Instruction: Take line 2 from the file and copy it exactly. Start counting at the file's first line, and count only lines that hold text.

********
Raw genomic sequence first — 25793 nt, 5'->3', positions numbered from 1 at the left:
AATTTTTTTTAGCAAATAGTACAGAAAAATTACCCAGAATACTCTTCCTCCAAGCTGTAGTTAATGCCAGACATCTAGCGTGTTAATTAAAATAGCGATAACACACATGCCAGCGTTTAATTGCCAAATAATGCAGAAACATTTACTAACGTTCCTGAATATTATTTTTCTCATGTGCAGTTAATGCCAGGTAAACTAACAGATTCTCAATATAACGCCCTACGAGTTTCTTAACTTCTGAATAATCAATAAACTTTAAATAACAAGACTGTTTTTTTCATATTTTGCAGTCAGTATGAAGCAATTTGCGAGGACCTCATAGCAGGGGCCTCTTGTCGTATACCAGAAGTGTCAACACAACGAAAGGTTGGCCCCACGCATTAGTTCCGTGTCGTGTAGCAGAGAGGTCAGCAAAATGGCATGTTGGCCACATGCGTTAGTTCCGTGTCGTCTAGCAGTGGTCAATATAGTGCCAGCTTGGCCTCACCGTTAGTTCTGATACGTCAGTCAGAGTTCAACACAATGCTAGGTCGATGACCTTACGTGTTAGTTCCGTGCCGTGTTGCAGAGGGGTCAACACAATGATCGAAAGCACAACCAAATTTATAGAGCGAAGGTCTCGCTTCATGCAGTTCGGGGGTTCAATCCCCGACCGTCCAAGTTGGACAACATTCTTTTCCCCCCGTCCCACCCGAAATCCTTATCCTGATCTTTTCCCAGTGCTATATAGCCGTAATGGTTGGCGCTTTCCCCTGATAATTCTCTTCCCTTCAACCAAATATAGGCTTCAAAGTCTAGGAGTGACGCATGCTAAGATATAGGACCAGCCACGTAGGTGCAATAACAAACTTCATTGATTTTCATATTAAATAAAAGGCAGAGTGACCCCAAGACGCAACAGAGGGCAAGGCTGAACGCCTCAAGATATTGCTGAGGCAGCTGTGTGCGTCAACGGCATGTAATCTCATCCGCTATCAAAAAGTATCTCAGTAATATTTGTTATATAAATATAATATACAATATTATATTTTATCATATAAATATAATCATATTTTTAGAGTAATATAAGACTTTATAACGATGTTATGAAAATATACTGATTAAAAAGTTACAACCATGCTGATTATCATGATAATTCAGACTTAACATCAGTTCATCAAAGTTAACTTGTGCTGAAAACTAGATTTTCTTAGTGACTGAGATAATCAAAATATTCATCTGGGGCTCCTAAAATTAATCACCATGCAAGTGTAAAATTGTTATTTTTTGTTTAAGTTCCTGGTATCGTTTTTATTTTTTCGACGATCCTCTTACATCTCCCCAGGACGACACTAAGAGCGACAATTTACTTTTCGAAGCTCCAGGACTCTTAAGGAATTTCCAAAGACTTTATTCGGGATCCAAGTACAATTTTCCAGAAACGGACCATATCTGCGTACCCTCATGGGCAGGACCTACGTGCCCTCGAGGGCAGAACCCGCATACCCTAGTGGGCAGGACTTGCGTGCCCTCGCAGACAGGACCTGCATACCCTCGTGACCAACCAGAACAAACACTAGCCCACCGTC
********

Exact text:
AATTTTTTTTAGCAAATAGTACAGAAAAATTACCCAGAATACTCTTCCTCCAAGCTGTAGTTAATGCCAGACATCTAGCGTGTTAATTAAAATAGCGATAACACACATGCCAGCGTTTAATTGCCAAATAATGCAGAAACATTTACTAACGTTCCTGAATATTATTTTTCTCATGTGCAGTTAATGCCAGGTAAACTAACAGATTCTCAATATAACGCCCTACGAGTTTCTTAACTTCTGAATAATCAATAAACTTTAAATAACAAGACTGTTTTTTTCATATTTTGCAGTCAGTATGAAGCAATTTGCGAGGACCTCATAGCAGGGGCCTCTTGTCGTATACCAGAAGTGTCAACACAACGAAAGGTTGGCCCCACGCATTAGTTCCGTGTCGTGTAGCAGAGAGGTCAGCAAAATGGCATGTTGGCCACATGCGTTAGTTCCGTGTCGTCTAGCAGTGGTCAATATAGTGCCAGCTTGGCCTCACCGTTAGTTCTGATACGTCAGTCAGAGTTCAACACAATGCTAGGTCGATGACCTTACGTGTTAGTTCCGTGCCGTGTTGCAGAGGGGTCAACACAATGATCGAAAGCACAACCAAATTTATAGAGCGAAGGTCTCGCTTCATGCAGTTCGGGGGTTCAATCCCCGACCGTCCAAGTTGGACAACATTCTTTTCCCCCCGTCCCACCCGAAATCCTTATCCTGATCTTTTCCCAGTGCTATATAGCCGTAATGGTTGGCGCTTTCCCCTGATAATTCTCTTCCCTTCAACCAAATATAGGCTTCAAAGTCTAGGAGTGACGCATGCTAAGATATAGGACCAGCCACGTAGGTGCAATAACAAACTTCATTGATTTTCATATTAAATAAAAGGCAGAGTGACCCCAAGACGCAACAGAGGGCAAGGCTGAACGCCTCAAGATATTGCTGAGGCAGCTGTGTGCGTCAACGGCATGTAATCTCATCCGCTATCAAAAAGTATCTCAGTAATATTTGTTATATAAATATAATATACAATATTATATTTTATCATATAAATATAATCATATTTTTAGAGTAATATAAGACTTTATAACGATGTTATGAAAATATACTGATTAAAAAGTTACAACCATGCTGATTATCATGATAATTCAGACTTAACATCAGTTCATCAAAGTTAACTTGTGCTGAAAACTAGATTTTCTTAGTGACTGAGATAATCAAAATATTCATCTGGGGCTCCTAAAATTAATCACCATGCAAGTGTAAAATTGTTATTTTTTGTTTAAGTTCCTGGTATCGTTTTTATTTTTTCGACGATCCTCTTACATCTCCCCAGGACGACACTAAGAGCGACAATTTACTTTTCGAAGCTCCAGGACTCTTAAGGAATTTCCAAAGACTTTATTCGGGATCCAAGTACAATTTTCCAGAAACGGACCATATCTGCGTACCCTCATGGGCAGGACCTACGTGCCCTCGAGGGCAGAACCCGCATACCCTAGTGGGCAGGACTTGCGTGCCCTCGCAGACAGGACCTGCATACCCTCGTGACCAACCAGAACAAACACTAGCCCACCGTC